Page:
Original article| Volume 60, ISSUE 10, P1131-1138, November 15, 2006

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Behavioral and Electrophysiological Markers of Selective Attention in Children of Parents with a History of Depression


      Individual differences in selective attention may play a role in moderating psychological vulnerabilities by shaping the ability to self-regulate emotion. Children of parents with childhood-onset depression (COD) are at increased risk for socioemotional difficulties. This study examined potential differences in selective attention as a function of parental COD.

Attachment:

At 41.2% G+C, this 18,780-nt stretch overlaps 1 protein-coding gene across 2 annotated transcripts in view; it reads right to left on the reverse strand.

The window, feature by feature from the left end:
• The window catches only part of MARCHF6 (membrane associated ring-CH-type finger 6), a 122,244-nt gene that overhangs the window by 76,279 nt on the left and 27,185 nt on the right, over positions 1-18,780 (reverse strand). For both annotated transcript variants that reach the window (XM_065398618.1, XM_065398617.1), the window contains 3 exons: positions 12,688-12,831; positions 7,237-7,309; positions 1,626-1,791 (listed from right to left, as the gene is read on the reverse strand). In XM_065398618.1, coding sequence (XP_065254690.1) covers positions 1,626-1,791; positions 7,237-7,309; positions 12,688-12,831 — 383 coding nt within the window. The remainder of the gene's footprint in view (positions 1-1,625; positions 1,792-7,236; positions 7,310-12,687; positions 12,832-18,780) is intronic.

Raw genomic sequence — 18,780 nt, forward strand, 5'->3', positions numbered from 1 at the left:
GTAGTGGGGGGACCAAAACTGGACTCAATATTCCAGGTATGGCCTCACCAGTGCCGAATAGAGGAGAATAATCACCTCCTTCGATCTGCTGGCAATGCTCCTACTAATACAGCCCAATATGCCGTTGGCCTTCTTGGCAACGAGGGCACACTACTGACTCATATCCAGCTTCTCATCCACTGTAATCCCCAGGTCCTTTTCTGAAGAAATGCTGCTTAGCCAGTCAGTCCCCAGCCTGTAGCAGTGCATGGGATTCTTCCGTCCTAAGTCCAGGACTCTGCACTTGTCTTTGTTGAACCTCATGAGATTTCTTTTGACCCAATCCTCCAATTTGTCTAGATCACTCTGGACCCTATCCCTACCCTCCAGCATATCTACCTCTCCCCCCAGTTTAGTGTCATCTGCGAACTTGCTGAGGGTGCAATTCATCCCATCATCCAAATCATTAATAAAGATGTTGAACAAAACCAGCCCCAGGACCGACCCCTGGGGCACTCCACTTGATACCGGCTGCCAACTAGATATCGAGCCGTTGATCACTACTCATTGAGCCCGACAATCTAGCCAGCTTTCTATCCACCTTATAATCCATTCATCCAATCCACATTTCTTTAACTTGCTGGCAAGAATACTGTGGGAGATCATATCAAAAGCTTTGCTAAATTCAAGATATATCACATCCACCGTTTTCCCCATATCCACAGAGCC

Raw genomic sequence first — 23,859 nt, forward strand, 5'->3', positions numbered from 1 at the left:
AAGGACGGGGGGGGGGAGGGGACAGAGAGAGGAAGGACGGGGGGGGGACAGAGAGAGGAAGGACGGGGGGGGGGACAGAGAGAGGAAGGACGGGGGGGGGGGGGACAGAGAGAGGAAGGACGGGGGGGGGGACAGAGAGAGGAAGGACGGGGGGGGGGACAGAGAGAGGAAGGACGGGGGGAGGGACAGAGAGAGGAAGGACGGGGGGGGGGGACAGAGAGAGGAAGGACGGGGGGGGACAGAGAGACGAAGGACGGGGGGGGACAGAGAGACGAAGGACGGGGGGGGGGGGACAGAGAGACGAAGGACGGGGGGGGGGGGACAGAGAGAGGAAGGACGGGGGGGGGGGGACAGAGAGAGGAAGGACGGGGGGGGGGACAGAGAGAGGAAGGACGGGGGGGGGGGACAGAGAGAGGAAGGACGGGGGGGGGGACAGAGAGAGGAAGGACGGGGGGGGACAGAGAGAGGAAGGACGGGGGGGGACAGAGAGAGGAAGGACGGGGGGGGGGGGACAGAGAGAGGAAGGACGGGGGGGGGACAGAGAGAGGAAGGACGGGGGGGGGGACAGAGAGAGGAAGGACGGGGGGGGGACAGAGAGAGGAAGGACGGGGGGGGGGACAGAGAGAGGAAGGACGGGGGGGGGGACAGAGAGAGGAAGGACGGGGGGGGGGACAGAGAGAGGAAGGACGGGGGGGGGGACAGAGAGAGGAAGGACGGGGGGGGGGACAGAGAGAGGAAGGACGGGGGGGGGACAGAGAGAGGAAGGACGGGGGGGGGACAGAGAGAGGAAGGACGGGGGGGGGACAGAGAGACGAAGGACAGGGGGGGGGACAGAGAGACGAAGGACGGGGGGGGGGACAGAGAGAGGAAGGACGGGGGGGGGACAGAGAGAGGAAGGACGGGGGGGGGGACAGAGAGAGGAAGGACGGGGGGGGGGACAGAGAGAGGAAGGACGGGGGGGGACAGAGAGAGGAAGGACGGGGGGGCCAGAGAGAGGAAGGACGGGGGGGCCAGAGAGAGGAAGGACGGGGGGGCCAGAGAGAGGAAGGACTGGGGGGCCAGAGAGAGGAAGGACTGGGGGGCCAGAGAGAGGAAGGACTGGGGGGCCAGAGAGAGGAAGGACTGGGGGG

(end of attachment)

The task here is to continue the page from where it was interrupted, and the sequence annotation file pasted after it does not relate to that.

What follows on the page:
Children (n = 33, ages 6 to 10) participated in a Posner cued attention task under neutral and affective conditions. Behavioral (reaction time [RT]; errors) and event-related potential (ERP) data were collected during the task.


      Performance in the Posner task under the affective condition was marked by significant decreases in RTs, an increase in errors, and an increased validity effect (difference in RTs to the cued vs. uncued trials) relative to performance under neutral conditions. Children of parents with COD were slower in their response rates compared with control children. The at-risk children also showed larger P3 and slow wave amplitudes in anterior scalp sites, particularly during the affective Posner task.


      These data suggest that there are subtle deficits in selective attention among the offspring of individuals with COD, requiring that they engage more processing resources to perform effectively. This may affect their ability to adequately regulate emotion under stress.

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